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The Big Data Bowl competition: Q&A with the NFL

The National Football League (NFL) continues to evolve on and off the field. One of the biggest shifts in recent years is the league’s commitment to using data and technology to improve the sport. Amazon Web Services (AWS) supports this commitment as the NFL’s partnership with AWS continues to deepen.

The Big Data Bowl exemplifies this commitment. Created five years ago, the Big Data Bowl is an annual sports analytics contest that offers new insights and analytical approaches using NFL Next Gen Stats data. The Big Data Bowl provides an open platform for engineers, data scientists, students, and other data analytics enthusiasts all over the world (no sports experience required) to get involved in football analytics.

As the presenting sponsor of the NFL’s Big Data Bowl event, AWS spoke with Mike Lopez, Sr. Director of Data and Analytics at the NFL and co-creator of the Big Data Bowl, to provide an exclusive look at the competition’s roots, its evolution over the years, and its impact across the league.

This is the fifth anniversary of the Big Data Bowl, which is a big milestone. But a lot of people don’t know the genesis of this competition. Can you give us a peek behind the curtain at how this got started and its progression over the years?

Interestingly enough, the foundational roots for what’s now the Big Data Bowl started well before I took a job with the NFL. I was an undergrad student in the early 2000s and, even though I played football and my dad was a high school football coach, I did my college thesis on baseball. Part of the reason I chose baseball is because it was one of the only sports that had publicly available data. If you wanted NFL play-by-play data basically anytime during the decade of the 2000s, you may have gotten lucky finding it on the website of Brian Burke, one of the field’s early adopters of football analytics. But generally, there just there wasn’t a lot of data out there for folks to analyze in the public domain.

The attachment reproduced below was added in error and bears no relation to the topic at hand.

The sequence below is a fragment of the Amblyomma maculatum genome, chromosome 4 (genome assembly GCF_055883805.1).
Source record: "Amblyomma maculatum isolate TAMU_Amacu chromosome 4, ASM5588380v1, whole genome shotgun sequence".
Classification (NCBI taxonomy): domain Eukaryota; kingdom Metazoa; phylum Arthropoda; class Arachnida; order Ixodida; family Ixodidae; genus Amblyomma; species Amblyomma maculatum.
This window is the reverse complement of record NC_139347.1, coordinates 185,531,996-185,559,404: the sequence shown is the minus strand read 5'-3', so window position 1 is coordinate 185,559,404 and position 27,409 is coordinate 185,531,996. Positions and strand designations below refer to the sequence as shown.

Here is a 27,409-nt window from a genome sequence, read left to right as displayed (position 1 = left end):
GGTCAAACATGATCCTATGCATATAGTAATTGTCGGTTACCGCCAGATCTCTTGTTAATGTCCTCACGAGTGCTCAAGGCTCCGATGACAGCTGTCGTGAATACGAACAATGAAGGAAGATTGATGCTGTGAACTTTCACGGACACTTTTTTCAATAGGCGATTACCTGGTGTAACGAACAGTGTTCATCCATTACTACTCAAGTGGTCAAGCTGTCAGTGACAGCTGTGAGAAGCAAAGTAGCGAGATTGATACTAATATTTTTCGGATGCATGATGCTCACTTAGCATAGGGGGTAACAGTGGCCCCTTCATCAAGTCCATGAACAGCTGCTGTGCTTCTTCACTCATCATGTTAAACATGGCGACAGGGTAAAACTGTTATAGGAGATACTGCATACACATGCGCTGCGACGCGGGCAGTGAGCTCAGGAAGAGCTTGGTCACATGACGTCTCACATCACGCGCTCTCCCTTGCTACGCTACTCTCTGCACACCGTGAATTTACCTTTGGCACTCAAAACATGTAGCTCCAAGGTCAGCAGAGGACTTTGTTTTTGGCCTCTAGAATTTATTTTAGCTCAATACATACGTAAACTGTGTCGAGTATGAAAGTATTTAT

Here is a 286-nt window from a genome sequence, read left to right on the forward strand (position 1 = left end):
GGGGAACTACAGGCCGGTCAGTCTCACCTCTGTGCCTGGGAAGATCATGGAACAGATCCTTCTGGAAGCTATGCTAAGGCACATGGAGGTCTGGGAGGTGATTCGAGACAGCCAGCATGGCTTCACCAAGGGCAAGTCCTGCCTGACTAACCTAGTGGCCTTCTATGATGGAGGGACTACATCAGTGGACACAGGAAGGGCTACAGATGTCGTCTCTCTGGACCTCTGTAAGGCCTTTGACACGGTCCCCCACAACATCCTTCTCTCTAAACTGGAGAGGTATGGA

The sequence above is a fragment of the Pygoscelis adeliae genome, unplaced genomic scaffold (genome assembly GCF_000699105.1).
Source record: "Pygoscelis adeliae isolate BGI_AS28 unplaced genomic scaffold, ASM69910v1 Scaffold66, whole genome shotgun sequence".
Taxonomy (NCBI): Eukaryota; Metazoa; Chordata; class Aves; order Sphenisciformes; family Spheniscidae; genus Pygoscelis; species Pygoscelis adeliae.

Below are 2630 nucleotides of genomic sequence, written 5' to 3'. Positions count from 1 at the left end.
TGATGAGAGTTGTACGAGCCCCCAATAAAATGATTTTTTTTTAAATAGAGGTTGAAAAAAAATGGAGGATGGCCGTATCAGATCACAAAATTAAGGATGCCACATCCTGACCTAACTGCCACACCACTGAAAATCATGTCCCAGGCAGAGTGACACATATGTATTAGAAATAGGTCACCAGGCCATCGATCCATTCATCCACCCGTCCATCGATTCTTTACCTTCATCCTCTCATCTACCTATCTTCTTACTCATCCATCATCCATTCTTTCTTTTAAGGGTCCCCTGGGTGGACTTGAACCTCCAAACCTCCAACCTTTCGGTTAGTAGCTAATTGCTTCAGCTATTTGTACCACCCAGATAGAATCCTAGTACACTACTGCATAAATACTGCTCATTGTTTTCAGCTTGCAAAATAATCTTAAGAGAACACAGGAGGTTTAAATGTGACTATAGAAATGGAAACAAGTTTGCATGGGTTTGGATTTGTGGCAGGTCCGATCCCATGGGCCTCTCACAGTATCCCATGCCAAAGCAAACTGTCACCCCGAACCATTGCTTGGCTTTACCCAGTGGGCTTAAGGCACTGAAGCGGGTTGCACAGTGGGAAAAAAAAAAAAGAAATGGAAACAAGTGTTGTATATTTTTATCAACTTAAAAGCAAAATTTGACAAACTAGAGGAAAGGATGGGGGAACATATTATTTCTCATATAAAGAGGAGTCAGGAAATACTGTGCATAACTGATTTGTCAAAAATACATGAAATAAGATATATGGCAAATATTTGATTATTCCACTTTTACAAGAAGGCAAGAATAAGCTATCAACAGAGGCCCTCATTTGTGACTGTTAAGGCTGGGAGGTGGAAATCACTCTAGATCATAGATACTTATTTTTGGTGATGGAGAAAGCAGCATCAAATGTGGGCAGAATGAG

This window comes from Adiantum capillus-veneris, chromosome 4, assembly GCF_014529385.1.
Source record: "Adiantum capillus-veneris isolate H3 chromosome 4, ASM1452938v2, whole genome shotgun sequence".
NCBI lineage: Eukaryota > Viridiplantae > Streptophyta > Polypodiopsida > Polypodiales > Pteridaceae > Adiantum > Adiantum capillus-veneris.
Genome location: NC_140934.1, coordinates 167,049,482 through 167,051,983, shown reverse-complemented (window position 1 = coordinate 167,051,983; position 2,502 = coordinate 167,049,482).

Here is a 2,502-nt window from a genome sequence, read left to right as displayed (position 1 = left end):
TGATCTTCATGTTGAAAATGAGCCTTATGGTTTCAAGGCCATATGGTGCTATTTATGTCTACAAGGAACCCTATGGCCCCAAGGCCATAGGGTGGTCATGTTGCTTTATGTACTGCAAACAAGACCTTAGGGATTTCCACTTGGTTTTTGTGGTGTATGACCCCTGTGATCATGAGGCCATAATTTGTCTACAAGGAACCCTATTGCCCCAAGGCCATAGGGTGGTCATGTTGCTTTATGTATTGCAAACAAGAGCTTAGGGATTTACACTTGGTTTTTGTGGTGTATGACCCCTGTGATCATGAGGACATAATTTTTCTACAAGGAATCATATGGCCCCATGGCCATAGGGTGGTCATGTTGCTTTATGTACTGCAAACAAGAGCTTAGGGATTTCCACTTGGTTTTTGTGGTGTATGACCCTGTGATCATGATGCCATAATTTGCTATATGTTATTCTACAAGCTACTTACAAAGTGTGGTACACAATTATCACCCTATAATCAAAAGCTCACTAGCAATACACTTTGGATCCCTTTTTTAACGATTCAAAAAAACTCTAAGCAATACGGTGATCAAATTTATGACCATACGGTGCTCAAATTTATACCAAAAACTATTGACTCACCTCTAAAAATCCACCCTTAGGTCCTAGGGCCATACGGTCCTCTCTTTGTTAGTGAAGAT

There’s a line from the movie Field of Dreams, ‘If you build it, they will come’ and for football analytics it’s “If you share the data, they will come.” And that’s kind of been our motto with the Big Data Bowl, where we know there are talented analysts who want to get into football, who want to innovate, and want to help change the sport.

You joined the league in 2018, how did you get the Big Data Bowl off the ground and how has it expanded since that initial competition?

As someone with a passion for football and data science, I found the lack of available data personally annoying and something that held data-driven innovation in football back for years. And so, when I started in the league office, in the back of my mind, I knew I’d always want to push this topic forward.

One of the stories that I like to tell is that in our first year, we had no idea if it was going to work. I pitched this idea for a data science competition and had support from my boss at the time, Damani Leech, who is now the President of the Denver Broncos. But as of three hours before the submission deadline, I think we only had a few papers submitted. It was quite humbling to think, ‘Hey, I promised this and we’re only going to get five or ten submissions.’ We had an NFL account set up on Kaggle and I thought the account was broken. I kept thinking something’s going wrong here because we’ve only got a few submissions but I knew all these people who said they were going to submit. As it turns out, everyone was just trying to squeeze in as much as they could before deadline. It was due at midnight on a weekday, and I’m normally in bed at that point but I’m up, just waiting for the submissions to come in. We ended up getting around 60 submissions in the last 90 minutes, which was equal parts thrilling and a relief.

I want to say our first year we had we had over 100 participants as part of 75 submissions. This year, we had over 400 participants produce 230 submission. And over the history of the competition, we’ve had participants from over 75 countries too.

One of the more interesting aspects here is that it’s an open, global competition that doesn’t require sports experience. How has that influenced the growth and types of submissions you’ve gotten in the last 5 years?